PORT ANGELES — The Clallam County Sheriff’s Office is preparing to trade in its aging Glock 22 .40 caliber pistols as it transitions to using Smith & Wesson M&P M2.0 9mm pistols.
In switching to 9mm the department is joining a trend in which law enforcement agencies are trading in their .40 caliber pistols for 9mm handguns.
The 9mm rounds cause less recoil when they are fired and magazines can hold more rounds, meaning deputies should be able to increase accuracy, said Chief Criminal Deputy Brian King.
“Really 9mm and .40 are so identical in their bullet characteristics, in the end it’s what do we value more,” King said. “It comes down to opinion, but I believe accuracy is pretty darn important.”
A handful of people at the Clallam County Sheriff’s Office use their own firearms, but the majority use department-issued pistols, he said.
The transition comes as the department is looking at replacing its aging Glock 22 pistols.
The Glocks the deputies are using now are about 13 years old and they have noticed issues at the firing range in which the guns would jam, fail to completely eject a round or fail to effectively load the rounds from the magazines, King said.
Because of these issues, the department began comparing the costs of reconditioning the handguns to the cost of replacing them with new ones.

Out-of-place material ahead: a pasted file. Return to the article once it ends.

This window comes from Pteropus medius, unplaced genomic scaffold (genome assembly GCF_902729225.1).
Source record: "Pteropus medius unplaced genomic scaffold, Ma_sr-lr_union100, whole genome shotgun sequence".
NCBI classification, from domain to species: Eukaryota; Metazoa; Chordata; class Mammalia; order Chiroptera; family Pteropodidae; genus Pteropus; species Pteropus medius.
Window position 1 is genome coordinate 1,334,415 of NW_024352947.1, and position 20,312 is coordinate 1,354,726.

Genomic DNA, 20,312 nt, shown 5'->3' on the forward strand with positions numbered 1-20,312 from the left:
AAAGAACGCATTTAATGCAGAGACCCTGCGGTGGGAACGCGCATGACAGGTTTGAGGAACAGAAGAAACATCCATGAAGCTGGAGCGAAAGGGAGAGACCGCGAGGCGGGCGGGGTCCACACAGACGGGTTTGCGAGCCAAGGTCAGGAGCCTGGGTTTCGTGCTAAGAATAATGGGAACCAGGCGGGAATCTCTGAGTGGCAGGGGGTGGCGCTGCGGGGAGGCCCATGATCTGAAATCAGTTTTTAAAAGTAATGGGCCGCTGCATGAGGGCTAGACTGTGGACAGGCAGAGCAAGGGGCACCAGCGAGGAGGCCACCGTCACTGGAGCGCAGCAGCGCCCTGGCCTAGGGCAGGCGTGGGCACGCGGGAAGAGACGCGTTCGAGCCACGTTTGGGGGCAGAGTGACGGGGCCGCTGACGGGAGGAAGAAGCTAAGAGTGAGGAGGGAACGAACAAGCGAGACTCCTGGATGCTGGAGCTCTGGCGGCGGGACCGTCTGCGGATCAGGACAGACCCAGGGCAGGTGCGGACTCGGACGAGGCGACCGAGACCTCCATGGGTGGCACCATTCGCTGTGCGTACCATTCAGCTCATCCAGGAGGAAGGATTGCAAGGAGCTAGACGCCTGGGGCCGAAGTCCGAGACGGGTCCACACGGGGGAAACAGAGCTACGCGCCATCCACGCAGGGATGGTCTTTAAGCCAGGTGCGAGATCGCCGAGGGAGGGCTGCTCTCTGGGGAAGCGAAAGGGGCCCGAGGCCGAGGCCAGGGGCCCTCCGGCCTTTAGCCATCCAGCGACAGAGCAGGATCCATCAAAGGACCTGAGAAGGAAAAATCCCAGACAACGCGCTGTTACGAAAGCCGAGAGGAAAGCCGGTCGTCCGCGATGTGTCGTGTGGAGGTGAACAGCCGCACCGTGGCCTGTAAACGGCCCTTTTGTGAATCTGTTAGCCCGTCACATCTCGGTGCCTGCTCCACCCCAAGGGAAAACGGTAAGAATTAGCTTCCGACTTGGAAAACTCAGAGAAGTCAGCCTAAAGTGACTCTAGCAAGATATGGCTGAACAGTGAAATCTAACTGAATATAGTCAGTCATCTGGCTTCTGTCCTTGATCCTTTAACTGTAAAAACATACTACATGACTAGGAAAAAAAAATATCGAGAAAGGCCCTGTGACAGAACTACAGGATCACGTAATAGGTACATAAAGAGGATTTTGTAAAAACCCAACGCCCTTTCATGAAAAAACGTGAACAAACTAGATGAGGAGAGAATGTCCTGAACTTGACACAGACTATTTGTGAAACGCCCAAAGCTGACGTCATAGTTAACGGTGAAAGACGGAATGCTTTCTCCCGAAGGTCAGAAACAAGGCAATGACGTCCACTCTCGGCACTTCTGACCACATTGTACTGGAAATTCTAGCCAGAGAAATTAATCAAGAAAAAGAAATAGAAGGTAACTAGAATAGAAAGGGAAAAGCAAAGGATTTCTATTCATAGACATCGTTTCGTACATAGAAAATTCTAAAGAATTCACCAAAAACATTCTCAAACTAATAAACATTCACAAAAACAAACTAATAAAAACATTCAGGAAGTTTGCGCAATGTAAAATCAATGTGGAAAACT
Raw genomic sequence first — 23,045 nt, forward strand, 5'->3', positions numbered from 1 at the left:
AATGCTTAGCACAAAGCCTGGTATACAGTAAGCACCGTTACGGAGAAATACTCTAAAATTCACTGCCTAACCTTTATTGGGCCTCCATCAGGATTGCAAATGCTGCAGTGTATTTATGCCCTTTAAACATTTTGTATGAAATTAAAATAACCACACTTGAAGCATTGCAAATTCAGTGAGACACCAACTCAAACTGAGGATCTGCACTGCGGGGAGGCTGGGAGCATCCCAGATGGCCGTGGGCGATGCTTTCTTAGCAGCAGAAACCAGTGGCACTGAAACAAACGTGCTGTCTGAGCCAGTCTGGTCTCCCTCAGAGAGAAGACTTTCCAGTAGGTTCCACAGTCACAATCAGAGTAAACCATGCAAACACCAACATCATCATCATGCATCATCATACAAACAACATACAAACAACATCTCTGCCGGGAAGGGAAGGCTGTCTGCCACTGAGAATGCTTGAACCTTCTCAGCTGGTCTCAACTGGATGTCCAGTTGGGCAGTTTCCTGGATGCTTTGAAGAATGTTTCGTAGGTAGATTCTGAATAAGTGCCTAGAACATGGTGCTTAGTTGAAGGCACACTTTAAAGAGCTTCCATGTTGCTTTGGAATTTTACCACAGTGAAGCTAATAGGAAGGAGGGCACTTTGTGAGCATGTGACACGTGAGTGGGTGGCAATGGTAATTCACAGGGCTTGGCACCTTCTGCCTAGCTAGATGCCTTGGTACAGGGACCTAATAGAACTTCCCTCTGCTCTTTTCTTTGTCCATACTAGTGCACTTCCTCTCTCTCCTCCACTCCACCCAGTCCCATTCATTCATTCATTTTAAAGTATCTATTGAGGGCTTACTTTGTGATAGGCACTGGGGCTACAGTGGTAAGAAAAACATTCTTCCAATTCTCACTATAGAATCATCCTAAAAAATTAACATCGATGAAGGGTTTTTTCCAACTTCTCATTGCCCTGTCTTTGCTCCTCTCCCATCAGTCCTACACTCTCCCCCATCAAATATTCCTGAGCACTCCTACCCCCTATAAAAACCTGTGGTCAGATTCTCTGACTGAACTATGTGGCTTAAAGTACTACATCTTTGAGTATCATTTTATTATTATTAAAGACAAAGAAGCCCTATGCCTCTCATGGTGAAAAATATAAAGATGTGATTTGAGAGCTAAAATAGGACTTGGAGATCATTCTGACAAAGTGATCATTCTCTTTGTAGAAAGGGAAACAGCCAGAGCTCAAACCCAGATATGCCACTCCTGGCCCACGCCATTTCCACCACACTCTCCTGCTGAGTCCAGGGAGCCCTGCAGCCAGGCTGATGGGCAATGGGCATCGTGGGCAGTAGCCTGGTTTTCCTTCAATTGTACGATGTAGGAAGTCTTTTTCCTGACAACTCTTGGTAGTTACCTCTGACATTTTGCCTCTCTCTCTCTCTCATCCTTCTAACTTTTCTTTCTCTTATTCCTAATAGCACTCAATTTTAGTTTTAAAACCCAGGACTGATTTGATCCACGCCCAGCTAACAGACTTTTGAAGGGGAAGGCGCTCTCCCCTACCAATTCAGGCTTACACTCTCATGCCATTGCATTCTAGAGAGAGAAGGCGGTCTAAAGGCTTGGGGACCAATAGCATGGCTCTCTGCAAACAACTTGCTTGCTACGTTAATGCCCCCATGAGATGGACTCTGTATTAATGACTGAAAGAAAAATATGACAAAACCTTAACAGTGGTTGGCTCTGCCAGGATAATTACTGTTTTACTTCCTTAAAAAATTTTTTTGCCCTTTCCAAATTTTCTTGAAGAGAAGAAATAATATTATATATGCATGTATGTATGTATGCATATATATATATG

Reconditioning the guns would have cost about $150 each, he said.
Initially the plan was to trade in the guns to Glock in exchange for the current generation of the Glock 22, but that trade-in program has since ended, he said. That would have cost about $200 per gun.
He said that without that program it would cost the department about $30,000 to replace all of its Glocks.
Instead, the department struck a deal with Smith & Wesson to trade in its current guns in exchange for the 9mm pistols.
The trade-in value of the Glocks is $15,420 and the county would end up paying $13,079 for the new guns, meaning the county is getting about a 55 percent discount on the new firearms.
“The downfall of that though is we have to reholster,” he said. “With the transition now comes the added cost of adding new holsters.”
Smith and Wesson is offering half off on the new holsters, meaning it would cost an additional $6,121 to outfit deputies with new holsters.
For the deal to move forward the county must first declare all of the guns deputies are currently using as surplus.
The Board of County Commissioners will consider taking action on this following a public hearing at 10:30 a.m. June 26 in the commissioner’s meeting room at the Clallam County Courthouse, 223 E. Fourth St.
King said the department is preparing the paperwork in anticipation of approval from the county commissioners.
King said the department needs to make the deal as soon as possible. He fears that because of the number of agencies switching to 9mm, the deal could go away.
“This is something we needed to jump on right now,” he said.
King said that with the new guns would come an additional savings in ammunition as well. The 9mm rounds cost 3 cents to 4 cents less per round than .40 caliber ammunition, he said.
“That’s pretty significant when you’re firing as many rounds as we do to stay proficient each year,” he said. “Really, we’re getting quite the bargain.”
Reporter Jesse Major can be reached at 360-452-2345, ext. 56250, or at [email protected].